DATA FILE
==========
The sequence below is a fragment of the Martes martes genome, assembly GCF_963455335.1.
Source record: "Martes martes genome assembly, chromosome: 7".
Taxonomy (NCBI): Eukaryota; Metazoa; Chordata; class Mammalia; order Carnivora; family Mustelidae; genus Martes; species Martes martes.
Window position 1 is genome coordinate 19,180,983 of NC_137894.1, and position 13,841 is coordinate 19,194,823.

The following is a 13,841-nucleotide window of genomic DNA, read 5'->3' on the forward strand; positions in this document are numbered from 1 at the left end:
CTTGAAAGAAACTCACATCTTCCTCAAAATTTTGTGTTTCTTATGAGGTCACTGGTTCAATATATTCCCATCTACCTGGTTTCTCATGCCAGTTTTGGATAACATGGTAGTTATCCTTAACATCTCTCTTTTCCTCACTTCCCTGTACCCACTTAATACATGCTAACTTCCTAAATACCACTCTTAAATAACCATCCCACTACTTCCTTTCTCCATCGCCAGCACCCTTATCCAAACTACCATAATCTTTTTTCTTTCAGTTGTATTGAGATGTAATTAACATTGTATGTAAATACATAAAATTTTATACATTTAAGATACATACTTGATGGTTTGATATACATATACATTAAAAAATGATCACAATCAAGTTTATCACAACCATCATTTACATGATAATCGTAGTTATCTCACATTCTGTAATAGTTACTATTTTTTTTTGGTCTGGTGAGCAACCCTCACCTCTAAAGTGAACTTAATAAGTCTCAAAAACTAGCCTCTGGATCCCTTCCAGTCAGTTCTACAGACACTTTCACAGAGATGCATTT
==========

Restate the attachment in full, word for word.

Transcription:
The sequence below is a fragment of the Martes martes genome, assembly GCF_963455335.1.
Source record: "Martes martes genome assembly, chromosome: 7".
Taxonomy (NCBI): Eukaryota; Metazoa; Chordata; class Mammalia; order Carnivora; family Mustelidae; genus Martes; species Martes martes.
Window position 1 is genome coordinate 19,180,983 of NC_137894.1, and position 13,841 is coordinate 19,194,823.

The following is a 13,841-nucleotide window of genomic DNA, read 5'->3' on the forward strand; positions in this document are numbered from 1 at the left end:
CTTGAAAGAAACTCACATCTTCCTCAAAATTTTGTGTTTCTTATGAGGTCACTGGTTCAATATATTCCCATCTACCTGGTTTCTCATGCCAGTTTTGGATAACATGGTAGTTATCCTTAACATCTCTCTTTTCCTCACTTCCCTGTACCCACTTAATACATGCTAACTTCCTAAATACCACTCTTAAATAACCATCCCACTACTTCCTTTCTCCATCGCCAGCACCCTTATCCAAACTACCATAATCTTTTTTCTTTCAGTTGTATTGAGATGTAATTAACATTGTATGTAAATACATAAAATTTTATACATTTAAGATACATACTTGATGGTTTGATATACATATACATTAAAAAATGATCACAATCAAGTTTATCACAACCATCATTTACATGATAATCGTAGTTATCTCACATTCTGTAATAGTTACTATTTTTTTTTGGTCTGGTGAGCAACCCTCACCTCTAAAGTGAACTTAATAAGTCTCAAAAACTAGCCTCTGGATCCCTTCCAGTCAGTTCTACAGACACTTTCACAGAGATGCATTT